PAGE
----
Insight: Encode the number of positions to go backwards and the number of positions to read. This is called a lengthdistance pair. Say we want to encode our second line ABCDE. To do this using a lengthdistance pair, we can say "go backwards 6 positions and read the next 5 characters".
In this way, we can grab the first 5 letters from "ABCDEF" in the first line, to encode the second line's "ABCDE". Furthermore, using this, we can encode every line above, by going backwards by X positions and reading X1 letters. Here's what that would look like.
ABCDEF
back 6, read 5
back 5, read 4
back 4, read 3
This compresses our original 18byte sequence into roughly 12 bytes. As a result, our second compression tool is to encode repeats as a function of what we've decoded so far, without explicitly storing a table and instead using lengthdistance pairs.
At this point, we've now motivated an algorithm introduced by a pair of computer scientists Lempel and Ziv in 1977, called LZ77. More specifically, LZ77 is the combination of the two ideas so far: lengthdistance pairs over a sliding window. This algorithm is now used widely today, and in the next sections, we'll build on top of the ideas introduced by LZ77.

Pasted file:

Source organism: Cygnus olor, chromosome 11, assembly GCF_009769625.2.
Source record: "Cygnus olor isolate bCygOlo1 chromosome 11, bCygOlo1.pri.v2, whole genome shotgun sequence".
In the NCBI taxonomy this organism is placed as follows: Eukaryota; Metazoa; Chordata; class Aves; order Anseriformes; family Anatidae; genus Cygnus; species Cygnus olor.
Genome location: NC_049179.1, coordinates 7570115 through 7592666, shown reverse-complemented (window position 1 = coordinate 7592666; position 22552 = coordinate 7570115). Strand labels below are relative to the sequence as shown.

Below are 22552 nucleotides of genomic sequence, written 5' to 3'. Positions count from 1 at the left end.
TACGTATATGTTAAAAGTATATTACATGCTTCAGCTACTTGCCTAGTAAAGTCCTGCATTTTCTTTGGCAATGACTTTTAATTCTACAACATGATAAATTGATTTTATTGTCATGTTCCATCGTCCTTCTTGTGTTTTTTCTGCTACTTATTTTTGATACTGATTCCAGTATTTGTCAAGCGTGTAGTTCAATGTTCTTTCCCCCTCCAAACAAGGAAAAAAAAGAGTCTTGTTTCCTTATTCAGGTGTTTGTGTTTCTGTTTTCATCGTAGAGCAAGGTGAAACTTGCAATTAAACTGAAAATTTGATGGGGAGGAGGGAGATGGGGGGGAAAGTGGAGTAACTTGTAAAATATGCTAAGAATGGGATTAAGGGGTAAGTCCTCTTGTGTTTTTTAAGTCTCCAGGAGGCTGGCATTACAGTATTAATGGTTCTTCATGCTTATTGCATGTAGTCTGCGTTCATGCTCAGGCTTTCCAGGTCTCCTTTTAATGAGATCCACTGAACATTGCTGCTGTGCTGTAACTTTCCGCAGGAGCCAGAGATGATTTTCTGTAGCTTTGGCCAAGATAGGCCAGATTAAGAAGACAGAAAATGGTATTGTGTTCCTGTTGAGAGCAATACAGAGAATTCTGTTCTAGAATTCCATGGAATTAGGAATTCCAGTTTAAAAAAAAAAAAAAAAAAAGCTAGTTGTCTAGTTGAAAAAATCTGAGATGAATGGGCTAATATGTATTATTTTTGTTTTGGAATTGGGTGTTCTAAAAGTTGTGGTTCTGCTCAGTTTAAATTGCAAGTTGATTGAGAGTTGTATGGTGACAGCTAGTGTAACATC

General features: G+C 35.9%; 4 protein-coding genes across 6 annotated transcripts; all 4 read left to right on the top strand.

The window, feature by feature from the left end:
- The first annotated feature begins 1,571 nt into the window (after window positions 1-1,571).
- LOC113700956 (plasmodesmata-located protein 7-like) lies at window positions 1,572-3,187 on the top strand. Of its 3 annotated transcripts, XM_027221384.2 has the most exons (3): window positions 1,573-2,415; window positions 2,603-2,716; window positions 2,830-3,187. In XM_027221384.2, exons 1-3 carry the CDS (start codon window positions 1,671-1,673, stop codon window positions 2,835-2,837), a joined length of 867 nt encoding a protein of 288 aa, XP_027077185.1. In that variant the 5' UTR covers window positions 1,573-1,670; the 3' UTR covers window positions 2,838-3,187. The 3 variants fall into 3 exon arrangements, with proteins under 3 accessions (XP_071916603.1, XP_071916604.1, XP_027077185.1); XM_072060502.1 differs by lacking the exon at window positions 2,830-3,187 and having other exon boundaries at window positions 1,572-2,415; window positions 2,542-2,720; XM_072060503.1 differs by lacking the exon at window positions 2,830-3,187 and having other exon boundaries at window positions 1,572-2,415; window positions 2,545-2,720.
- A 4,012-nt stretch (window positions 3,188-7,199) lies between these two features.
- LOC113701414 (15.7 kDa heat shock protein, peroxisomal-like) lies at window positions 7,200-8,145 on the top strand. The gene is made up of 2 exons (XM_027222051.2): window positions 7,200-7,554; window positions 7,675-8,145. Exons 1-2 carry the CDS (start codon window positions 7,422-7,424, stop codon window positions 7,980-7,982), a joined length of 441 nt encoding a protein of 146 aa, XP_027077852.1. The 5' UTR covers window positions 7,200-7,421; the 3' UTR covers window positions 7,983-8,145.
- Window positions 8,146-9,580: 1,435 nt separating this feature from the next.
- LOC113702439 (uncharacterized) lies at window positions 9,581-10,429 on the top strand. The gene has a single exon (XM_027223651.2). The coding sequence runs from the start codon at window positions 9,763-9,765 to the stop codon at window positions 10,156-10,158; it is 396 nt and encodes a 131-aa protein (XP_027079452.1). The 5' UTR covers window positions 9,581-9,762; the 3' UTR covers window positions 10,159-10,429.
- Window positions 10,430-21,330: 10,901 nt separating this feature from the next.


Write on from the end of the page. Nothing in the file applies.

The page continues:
Reducing bit representation
Previously, we reduced the number of values. After reducing the total number of values, we can apply another trick: We can now reduce the number of bits per value. Let's start with an intuition for how this is possible. Say we have the following sequence of values.
ABCDEFGHIJKKKKKKKKKK
We assign A to 0, B to 1, C to 2 etc. This now gives us a sequence like the following, where K = 10. I've added spaces for clarity.
0123456789 10 10 10 10 10 10 10 10 10 10
Let's now compute how many total digits we needed to represent this sequence; in this case, "10" counts as two digits. Ignoring spaces, we needed 30 total digits.
However, we can make a simple change to reduce the size: Assign the most common letter K to a value with shorter length — namely, any of the single digit numbers 0 through 9. We can map A to 10, K to 0, B to 1, C to 2 etc.
10 1234567890000000000
And there we go! The total number of digits we needed is now just 21 digits. That's a roughly 30% reduction in size, just by assigning letters to numbers more judiciously. This is our next intuition: Allocate fewer digits to the most common values.
Said another way, we can further compress the data by applying a Huffman coding, which maps every value to a variable number of bits. Just like before, the more frequent values get shorter, unique sequences of bits. We're going to skip over the technical details of how to construct a Huffman coding, because we need time to dig into a more modern and more optimal alternative.